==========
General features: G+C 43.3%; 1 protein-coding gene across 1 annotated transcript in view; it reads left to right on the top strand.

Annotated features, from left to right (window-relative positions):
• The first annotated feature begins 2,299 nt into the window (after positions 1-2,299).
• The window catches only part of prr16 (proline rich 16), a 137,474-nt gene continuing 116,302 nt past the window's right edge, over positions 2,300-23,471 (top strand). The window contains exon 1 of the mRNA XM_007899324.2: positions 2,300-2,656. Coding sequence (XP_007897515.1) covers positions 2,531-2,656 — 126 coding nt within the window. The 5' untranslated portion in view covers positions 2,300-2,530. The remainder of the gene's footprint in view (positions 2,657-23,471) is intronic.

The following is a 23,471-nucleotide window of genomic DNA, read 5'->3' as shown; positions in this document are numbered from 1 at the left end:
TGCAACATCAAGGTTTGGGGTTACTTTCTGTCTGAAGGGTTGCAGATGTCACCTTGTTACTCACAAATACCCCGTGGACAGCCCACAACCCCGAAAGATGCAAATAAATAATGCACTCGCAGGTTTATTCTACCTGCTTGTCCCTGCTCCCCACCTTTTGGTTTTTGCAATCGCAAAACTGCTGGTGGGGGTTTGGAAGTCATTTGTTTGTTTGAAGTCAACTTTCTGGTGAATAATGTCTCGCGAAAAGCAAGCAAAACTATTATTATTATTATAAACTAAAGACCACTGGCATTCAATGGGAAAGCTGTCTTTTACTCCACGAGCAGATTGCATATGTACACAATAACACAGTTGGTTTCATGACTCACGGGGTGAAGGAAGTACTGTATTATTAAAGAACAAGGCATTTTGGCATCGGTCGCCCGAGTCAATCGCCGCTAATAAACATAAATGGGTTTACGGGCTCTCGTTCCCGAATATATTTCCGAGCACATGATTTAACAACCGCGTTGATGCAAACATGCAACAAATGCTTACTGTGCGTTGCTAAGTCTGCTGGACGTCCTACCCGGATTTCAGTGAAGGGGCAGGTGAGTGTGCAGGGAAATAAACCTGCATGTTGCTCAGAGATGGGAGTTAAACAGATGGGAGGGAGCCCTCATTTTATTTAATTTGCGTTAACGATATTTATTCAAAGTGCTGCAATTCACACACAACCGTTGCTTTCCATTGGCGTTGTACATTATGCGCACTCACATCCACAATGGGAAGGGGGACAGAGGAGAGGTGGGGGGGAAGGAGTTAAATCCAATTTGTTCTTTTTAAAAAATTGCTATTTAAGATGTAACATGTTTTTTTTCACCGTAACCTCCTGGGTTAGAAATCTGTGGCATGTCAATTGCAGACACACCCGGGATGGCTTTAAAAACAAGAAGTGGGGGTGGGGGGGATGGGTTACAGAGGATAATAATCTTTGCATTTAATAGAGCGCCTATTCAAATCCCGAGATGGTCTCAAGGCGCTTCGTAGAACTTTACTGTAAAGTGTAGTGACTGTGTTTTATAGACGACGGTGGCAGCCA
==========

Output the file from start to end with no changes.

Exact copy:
General features: G+C 43.3%; 1 protein-coding gene across 1 annotated transcript in view; it reads left to right on the top strand.

Annotated features, from left to right (window-relative positions):
• The first annotated feature begins 2,299 nt into the window (after positions 1-2,299).
• The window catches only part of prr16 (proline rich 16), a 137,474-nt gene continuing 116,302 nt past the window's right edge, over positions 2,300-23,471 (top strand). The window contains exon 1 of the mRNA XM_007899324.2: positions 2,300-2,656. Coding sequence (XP_007897515.1) covers positions 2,531-2,656 — 126 coding nt within the window. The 5' untranslated portion in view covers positions 2,300-2,530. The remainder of the gene's footprint in view (positions 2,657-23,471) is intronic.

The following is a 23,471-nucleotide window of genomic DNA, read 5'->3' as shown; positions in this document are numbered from 1 at the left end:
TGCAACATCAAGGTTTGGGGTTACTTTCTGTCTGAAGGGTTGCAGATGTCACCTTGTTACTCACAAATACCCCGTGGACAGCCCACAACCCCGAAAGATGCAAATAAATAATGCACTCGCAGGTTTATTCTACCTGCTTGTCCCTGCTCCCCACCTTTTGGTTTTTGCAATCGCAAAACTGCTGGTGGGGGTTTGGAAGTCATTTGTTTGTTTGAAGTCAACTTTCTGGTGAATAATGTCTCGCGAAAAGCAAGCAAAACTATTATTATTATTATAAACTAAAGACCACTGGCATTCAATGGGAAAGCTGTCTTTTACTCCACGAGCAGATTGCATATGTACACAATAACACAGTTGGTTTCATGACTCACGGGGTGAAGGAAGTACTGTATTATTAAAGAACAAGGCATTTTGGCATCGGTCGCCCGAGTCAATCGCCGCTAATAAACATAAATGGGTTTACGGGCTCTCGTTCCCGAATATATTTCCGAGCACATGATTTAACAACCGCGTTGATGCAAACATGCAACAAATGCTTACTGTGCGTTGCTAAGTCTGCTGGACGTCCTACCCGGATTTCAGTGAAGGGGCAGGTGAGTGTGCAGGGAAATAAACCTGCATGTTGCTCAGAGATGGGAGTTAAACAGATGGGAGGGAGCCCTCATTTTATTTAATTTGCGTTAACGATATTTATTCAAAGTGCTGCAATTCACACACAACCGTTGCTTTCCATTGGCGTTGTACATTATGCGCACTCACATCCACAATGGGAAGGGGGACAGAGGAGAGGTGGGGGGGAAGGAGTTAAATCCAATTTGTTCTTTTTAAAAAATTGCTATTTAAGATGTAACATGTTTTTTTTCACCGTAACCTCCTGGGTTAGAAATCTGTGGCATGTCAATTGCAGACACACCCGGGATGGCTTTAAAAACAAGAAGTGGGGGTGGGGGGGATGGGTTACAGAGGATAATAATCTTTGCATTTAATAGAGCGCCTATTCAAATCCCGAGATGGTCTCAAGGCGCTTCGTAGAACTTTACTGTAAAGTGTAGTGACTGTGTTTTATAGACGACGGTGGCAGCCA